Critic's Choice for the week of December 22-28. 2004 

Our writers tell you what's hot this week.

Christmas Cheer

Feeling depressed around the holidays? Does the very thought of Christmas fill your soul with an empty, dreadful longing? Have we got an Xmas event for you. Carnatic music, also known as South Indian classical music, originated in the Vedic tradition six thousand years ago. It encompasses a series of rhythmic and melodic variations on 72 scales, based on seven basic musical notes (Sa, Ri, Ga, Ma, Pa, Da, and Ni), which are said to be the constant companions of Sarawathi, the goddess of music. And this December 25 (aka Saturday), while others are arguing with their drunk Uncle Bob and watching lame college football on ESPN, you can choose instead to hear this music played by Srikanth Chary, Sriram Brahmamandam, and Illora Jha at San Leandro's Badarikashrama. This concert promises to deliver the spiritual sustenance often missing from Western cultural traditions, and, because we can't live on positive energy alone, a vegetarian dinner will be served following the concert. Best of all, it's free. or 510-278-2444. (Eric K. Arnold)


As the trailblazer in instrumental jazz-bluegrass music 25 years ago in his David Grisman Quintet, the Marin mandolin master (and head of Acoustic Disc Records, responsible for many duo albums with Jerry Garcia) has never strayed long from his traditional grass roots. Once or twice a year, he brings his straight-ahead David Grisman Bluegrass Experience to the East Bay, this time for concerts at 5 and 8 p.m. Sunday at Berkeley's Freight & Salvage. Expect original tunes and bluegrass classics, all powered by those high, lonesome harmonies. 510-548-1761 or (Larry Kelp)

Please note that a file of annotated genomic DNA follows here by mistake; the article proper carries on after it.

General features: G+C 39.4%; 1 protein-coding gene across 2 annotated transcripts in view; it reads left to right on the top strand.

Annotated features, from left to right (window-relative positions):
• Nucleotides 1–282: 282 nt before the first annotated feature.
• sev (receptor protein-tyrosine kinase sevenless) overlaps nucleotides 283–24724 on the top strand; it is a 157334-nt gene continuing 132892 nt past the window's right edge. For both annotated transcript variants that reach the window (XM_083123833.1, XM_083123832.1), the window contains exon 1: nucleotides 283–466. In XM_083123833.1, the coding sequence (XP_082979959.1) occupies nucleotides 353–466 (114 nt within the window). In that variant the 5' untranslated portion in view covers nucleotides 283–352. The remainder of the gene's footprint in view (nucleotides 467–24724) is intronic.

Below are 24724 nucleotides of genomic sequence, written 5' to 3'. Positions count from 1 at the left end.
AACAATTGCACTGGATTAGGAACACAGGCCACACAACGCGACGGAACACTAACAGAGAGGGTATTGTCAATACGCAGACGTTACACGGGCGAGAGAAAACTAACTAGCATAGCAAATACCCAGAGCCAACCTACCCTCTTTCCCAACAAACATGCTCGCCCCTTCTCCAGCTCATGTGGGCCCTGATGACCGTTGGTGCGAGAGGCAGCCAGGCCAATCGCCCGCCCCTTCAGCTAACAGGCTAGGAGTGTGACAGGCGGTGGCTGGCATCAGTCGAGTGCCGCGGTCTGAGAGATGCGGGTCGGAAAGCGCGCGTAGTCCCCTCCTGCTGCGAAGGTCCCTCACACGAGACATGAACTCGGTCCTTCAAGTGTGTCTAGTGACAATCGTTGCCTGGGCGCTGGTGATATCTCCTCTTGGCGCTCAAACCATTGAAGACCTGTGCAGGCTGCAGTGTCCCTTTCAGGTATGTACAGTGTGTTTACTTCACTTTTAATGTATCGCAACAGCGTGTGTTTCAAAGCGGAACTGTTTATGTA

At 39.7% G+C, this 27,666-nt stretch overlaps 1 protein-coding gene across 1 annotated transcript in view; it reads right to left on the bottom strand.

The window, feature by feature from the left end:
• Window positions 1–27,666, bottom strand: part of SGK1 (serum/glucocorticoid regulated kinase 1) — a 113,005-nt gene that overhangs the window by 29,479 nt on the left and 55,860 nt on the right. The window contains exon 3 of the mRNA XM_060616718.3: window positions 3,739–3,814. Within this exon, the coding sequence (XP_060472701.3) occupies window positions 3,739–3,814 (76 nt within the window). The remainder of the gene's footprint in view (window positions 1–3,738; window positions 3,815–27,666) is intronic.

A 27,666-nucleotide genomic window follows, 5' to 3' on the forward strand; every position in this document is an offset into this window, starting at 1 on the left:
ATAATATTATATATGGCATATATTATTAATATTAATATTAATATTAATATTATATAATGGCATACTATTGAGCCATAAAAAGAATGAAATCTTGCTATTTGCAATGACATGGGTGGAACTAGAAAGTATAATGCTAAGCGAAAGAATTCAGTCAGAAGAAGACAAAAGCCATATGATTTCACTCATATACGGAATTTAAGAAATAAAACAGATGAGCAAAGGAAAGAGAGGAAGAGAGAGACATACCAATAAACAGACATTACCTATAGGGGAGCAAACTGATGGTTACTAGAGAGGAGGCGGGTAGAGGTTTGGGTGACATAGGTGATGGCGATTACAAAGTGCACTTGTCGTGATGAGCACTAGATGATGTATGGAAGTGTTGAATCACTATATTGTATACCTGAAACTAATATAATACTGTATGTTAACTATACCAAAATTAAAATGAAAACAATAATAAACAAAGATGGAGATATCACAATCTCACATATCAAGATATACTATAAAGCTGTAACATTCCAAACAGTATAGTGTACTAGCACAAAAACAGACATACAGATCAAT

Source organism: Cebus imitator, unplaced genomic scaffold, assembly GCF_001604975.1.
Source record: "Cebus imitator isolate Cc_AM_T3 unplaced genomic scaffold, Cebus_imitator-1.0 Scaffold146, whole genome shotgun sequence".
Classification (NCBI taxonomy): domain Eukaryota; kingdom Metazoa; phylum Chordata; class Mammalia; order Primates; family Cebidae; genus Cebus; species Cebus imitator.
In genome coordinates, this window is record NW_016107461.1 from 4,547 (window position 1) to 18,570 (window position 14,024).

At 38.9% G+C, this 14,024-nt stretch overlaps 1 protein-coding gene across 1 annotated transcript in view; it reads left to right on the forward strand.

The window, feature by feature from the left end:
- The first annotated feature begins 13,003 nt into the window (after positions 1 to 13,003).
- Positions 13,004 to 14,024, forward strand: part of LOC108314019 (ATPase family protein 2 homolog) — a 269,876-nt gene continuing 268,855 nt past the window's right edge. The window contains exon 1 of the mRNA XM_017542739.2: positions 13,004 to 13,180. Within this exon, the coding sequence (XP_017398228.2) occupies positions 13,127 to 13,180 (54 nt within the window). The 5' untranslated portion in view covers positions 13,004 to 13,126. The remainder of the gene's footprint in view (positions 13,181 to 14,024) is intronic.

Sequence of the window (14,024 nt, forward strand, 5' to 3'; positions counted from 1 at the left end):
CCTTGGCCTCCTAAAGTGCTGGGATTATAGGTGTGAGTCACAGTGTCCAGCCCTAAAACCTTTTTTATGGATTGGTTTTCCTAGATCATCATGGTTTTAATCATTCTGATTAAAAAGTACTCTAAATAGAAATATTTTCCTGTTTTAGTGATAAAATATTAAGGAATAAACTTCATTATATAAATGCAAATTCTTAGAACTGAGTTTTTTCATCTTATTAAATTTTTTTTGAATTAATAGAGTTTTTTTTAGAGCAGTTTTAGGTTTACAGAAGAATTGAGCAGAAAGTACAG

In a week reserved mostly for family and friends, Sunday's organ concert of Olivier Messiaen's La Nativité du Seigneur in San Francisco's Grace Cathedral stands out. Messiaen's nine meditations are interspersed with the poetry of W.H. Auden and T.S. Eliot. Free, 3 p.m. 510-749-6350. (Jason Victor Serinus)


An SF nightclub may seem like an odd place for a choir, but the Oakland Interfaith Gospel Choir has a reputation for confounding expectations. The multiracial, multicultural, religiously diverse ensemble is known for reaching out to varied communities, so a concert in a bar the night before Christmas may not be that much of a stretch. Friday at 7 and 9:30 p.m. at Slim's. $15. 415-522-0333 or (j. poet)


Guitarist Ray Obiedo is one of the Bay Area's best-kept secrets. With a résumé that includes stints with Herbie Hancock's Headhunters, the Whispers, Bill Summers, Pete Escovedo, and a long list of others, the Richmond native is a gifted producer and arranger. Check him out tonight with his Latin Jazz Project at Jazz at Pearl's in San Francisco. $10. 415-291-8255. (Jesse "Chuy" Varela)


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